Recordings were made from the visual cortex of 48 C57BL/J6 mice anesthetized by intra-peritoneal injections of 60 mg/kg pentobarbital sodium (Nembutal, Abbot Laboratories, North Chicago, IL) or a combination of 100 mg/kg ketamine (Ketaset, 100 mg/ml, Fort Dodge Animal Health, Fort Dodge, IO) and 10 mg/kg xylazine (AnaSed, 20 mg/ml, Lloyd Laboratories, Shenandoah, IO). The experiments were carried out following the guidelines of the ARVO guidelines for animal experimentation.
Recording and data acquisition system
The mouse's head was glued to a metal bar fixed to a stereotactic device. A 30-gage needle reference electrode was placed subcutaneously under the jaw; a similar ground electrode was placed on the back. The skin and bone overlying striate cortex was removed and the dura covered with hyaluronic acid (Healon, 10 mg/ml, AMO, Santa Ana, CA). The impulses of single neurons were detected by tungsten or 2 M KCl filled glass micropipette electrodes, the latter with resistances of 5–10 megohms. The tungsten microelectrode was introduced through the intact dura; glass micropipettes were introduced through a cut in the dura. The electrodes were slowly advanced through striate cortex by the micro-drive. Penetrations extended from the surface to a depth of about 1 mm as judged from the micrometer of an oil-coupled micro-drive. We usually made 4 or 5 penetrations in any one mouse monitoring responses with an oscilloscope, an audio amplifier and a digital data acquisition system. The responses were amplified and bandpass filtered (0.3 to 3 kHz) by a S-100 preamplifier (World Precision Instruments, Sarasota, FL) and stored on a Power Lab Chart system (AD Instruments, Colorado Springs, CO).
Both pupils were dilated using cyclopentolate eyedrops and the cornea was covered with hyaluronic acid (Healon, 10 mg/ml, AMO, Santa Ana, CA) to keep it moist. Either eye could be stimulated diffusely with either of two narrow band LEDs (370 nm, strong for UV cones and 505 nm, exclusively affecting M cones and rods). The energies of the stimuli produced by the two LEDs were measured with an IL-1700 radiometer (International Light Inc, Peabody, MA). The maximum energy of the 505 nm light emitting diode was 4.4 W/m2. The maximum energy produced by the 370 nm LED was 4.2 W/m2. These two LEDs appeared to produce relatively similar responses from most of the neurons encountered implying that there are similar numbers of these two cone types in murine retina as indicated by histological methods .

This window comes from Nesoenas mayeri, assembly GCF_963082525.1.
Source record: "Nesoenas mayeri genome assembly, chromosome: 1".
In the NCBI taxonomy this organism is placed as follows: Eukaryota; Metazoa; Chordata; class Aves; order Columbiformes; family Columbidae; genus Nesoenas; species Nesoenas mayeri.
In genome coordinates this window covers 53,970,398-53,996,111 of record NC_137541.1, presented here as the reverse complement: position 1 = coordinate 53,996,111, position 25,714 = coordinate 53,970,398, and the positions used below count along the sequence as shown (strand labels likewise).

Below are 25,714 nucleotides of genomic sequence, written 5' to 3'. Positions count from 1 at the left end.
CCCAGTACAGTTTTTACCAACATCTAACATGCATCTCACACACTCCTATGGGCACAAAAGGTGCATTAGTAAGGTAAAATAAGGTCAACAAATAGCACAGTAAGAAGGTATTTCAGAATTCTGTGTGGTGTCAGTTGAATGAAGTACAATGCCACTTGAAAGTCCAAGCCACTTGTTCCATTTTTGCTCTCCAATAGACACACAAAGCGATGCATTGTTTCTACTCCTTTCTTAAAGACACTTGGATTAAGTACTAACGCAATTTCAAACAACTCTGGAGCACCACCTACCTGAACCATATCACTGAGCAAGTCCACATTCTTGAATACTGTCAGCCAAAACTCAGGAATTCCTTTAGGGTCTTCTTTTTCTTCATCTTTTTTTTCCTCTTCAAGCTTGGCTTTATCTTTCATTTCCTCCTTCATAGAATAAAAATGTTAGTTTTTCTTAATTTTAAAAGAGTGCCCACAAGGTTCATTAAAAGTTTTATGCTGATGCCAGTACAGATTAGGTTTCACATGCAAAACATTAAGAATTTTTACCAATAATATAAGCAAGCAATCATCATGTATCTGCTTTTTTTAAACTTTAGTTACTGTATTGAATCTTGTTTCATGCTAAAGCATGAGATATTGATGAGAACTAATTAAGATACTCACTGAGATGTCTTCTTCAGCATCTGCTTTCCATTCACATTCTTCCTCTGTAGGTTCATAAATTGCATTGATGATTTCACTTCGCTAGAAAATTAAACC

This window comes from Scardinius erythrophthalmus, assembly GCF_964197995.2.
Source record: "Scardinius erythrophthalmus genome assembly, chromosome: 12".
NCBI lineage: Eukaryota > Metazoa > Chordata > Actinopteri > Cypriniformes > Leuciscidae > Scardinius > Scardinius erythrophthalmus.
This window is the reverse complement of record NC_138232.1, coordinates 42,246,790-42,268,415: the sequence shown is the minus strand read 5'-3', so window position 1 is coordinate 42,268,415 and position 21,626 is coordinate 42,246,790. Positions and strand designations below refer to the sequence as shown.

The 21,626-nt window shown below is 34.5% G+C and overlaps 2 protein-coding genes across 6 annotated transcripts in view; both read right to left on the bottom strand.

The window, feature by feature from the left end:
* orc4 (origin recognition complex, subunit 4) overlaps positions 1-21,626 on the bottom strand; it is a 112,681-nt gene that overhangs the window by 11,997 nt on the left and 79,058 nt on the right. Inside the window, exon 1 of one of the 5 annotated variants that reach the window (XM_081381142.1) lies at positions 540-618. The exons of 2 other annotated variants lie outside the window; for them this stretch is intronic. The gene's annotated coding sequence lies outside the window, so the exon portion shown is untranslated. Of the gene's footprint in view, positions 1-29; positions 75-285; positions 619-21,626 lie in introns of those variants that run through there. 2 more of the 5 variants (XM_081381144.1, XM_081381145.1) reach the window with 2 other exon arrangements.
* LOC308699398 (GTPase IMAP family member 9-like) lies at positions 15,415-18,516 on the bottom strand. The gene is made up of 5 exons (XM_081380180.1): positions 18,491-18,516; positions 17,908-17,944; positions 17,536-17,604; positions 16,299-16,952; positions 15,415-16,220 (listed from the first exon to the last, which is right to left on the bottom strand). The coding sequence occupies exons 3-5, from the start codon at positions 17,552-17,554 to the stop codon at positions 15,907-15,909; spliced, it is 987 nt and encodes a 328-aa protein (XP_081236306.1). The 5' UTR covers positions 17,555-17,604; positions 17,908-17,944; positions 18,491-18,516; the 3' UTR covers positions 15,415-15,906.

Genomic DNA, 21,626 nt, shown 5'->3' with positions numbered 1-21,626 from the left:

Eyes were light adapted with strong orange or white light to suppress rod activity. The contralateral eye was stimulated by either of these two wavelengths with light pulses of 100 to 500 milliseconds in duration, presented every 2.5 to 4 seconds. The ipsilateral eye could also be stimulated, but this was not routinely done.
201 penetrations were made into striate cortex of 48 mice following the maps of murine V1 [6, 20, 21]. In each penetration the impulse responses of a single neuron were compared to the two wavelengths. Sometimes there were multiple impulses from adjacent, responsive cells; in this case we concentrated on the unit of largest amplitude. We were able to monitor the waveform and amplitude of these impulses on an oscilloscope with a fast sweep speed in order to identify the particular unit being studied. We graded responses into five categories: cells excited exclusively by 505 nm; cells excited more strongly by 505 than 370 nm; cells affected equally; cells affected more by 370 than 505 nm and cells excited exclusively by 370 nm. We sometimes compared a cell's response to stimuli of reduced energies to determine the threshold of a cell's response.
We used a statistical software program (JMP 7.0, SAS Institute Inc., Cary, NC) to combine our estimates of UV-versus M-cone strength influencing each cell and the location of the cell in the striate cortex to produce a colour coded contour plot showing the topography of the cone inputs.